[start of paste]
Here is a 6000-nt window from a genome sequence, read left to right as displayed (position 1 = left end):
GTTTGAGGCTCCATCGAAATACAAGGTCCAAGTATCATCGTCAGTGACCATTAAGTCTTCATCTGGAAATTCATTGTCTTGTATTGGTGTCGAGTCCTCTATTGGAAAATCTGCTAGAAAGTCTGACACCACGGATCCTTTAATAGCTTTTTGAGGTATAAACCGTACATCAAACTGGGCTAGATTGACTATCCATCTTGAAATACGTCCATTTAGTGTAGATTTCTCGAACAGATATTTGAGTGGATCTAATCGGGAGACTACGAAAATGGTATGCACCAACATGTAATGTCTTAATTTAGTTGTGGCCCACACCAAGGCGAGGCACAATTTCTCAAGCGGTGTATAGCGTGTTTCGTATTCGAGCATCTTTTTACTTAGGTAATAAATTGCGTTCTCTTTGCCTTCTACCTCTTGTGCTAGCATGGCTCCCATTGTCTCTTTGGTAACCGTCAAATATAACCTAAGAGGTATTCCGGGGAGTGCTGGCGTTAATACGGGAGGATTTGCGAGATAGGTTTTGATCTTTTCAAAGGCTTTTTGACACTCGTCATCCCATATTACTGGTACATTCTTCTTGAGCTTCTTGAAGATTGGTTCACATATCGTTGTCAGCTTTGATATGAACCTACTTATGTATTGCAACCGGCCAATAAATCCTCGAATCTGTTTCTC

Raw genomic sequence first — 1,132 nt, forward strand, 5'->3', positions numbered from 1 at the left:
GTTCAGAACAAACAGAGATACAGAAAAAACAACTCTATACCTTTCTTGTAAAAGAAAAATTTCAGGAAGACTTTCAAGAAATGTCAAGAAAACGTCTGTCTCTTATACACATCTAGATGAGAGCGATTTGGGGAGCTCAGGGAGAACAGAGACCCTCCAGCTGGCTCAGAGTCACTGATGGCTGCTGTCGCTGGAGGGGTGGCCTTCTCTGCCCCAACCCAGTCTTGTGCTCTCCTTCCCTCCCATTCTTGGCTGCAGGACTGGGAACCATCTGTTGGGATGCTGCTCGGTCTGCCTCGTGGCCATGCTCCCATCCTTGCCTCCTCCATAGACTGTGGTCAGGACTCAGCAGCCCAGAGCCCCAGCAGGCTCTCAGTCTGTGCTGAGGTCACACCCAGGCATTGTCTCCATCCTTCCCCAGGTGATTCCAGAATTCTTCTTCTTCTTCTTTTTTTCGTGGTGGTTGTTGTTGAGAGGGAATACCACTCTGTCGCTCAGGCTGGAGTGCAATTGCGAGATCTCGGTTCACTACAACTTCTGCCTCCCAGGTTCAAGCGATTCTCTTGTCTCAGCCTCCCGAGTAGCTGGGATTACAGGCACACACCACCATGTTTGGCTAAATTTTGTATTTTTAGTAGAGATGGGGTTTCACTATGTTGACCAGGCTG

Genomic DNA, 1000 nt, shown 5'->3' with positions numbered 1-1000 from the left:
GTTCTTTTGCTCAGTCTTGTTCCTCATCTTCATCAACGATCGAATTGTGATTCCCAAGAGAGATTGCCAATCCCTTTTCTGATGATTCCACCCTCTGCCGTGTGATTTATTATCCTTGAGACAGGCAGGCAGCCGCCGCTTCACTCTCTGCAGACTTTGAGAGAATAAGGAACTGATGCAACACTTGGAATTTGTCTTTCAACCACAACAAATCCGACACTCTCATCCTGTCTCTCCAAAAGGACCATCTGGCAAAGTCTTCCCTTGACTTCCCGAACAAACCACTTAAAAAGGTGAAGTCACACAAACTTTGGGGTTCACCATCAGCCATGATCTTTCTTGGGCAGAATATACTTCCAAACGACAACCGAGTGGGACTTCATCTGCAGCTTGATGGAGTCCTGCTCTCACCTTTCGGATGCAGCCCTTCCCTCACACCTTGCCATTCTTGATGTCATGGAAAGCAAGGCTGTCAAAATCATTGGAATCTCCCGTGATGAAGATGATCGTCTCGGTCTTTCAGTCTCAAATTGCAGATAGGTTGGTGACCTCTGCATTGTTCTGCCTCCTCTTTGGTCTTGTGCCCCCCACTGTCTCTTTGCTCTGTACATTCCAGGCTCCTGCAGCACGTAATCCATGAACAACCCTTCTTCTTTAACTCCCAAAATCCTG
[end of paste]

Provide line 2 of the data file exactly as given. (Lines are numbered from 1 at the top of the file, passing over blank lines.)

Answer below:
GTTTGAGGCTCCATCGAAATACAAGGTCCAAGTATCATCGTCAGTGACCATTAAGTCTTCATCTGGAAATTCATTGTCTTGTATTGGTGTCGAGTCCTCTATTGGAAAATCTGCTAGAAAGTCTGACACCACGGATCCTTTAATAGCTTTTTGAGGTATAAACCGTACATCAAACTGGGCTAGATTGACTATCCATCTTGAAATACGTCCATTTAGTGTAGATTTCTCGAACAGATATTTGAGTGGATCTAATCGGGAGACTACGAAAATGGTATGCACCAACATGTAATGTCTTAATTTAGTTGTGGCCCACACCAAGGCGAGGCACAATTTCTCAAGCGGTGTATAGCGTGTTTCGTATTCGAGCATCTTTTTACTTAGGTAATAAATTGCGTTCTCTTTGCCTTCTACCTCTTGTGCTAGCATGGCTCCCATTGTCTCTTTGGTAACCGTCAAATATAACCTAAGAGGTATTCCGGGGAGTGCTGGCGTTAATACGGGAGGATTTGCGAGATAGGTTTTGATCTTTTCAAAGGCTTTTTGACACTCGTCATCCCATATTACTGGTACATTCTTCTTGAGCTTCTTGAAGATTGGTTCACATATCGTTGTCAGCTTTGATATGAACCTACTTATGTATTGCAACCGGCCAATAAATCCTCGAATCTGTTTCTC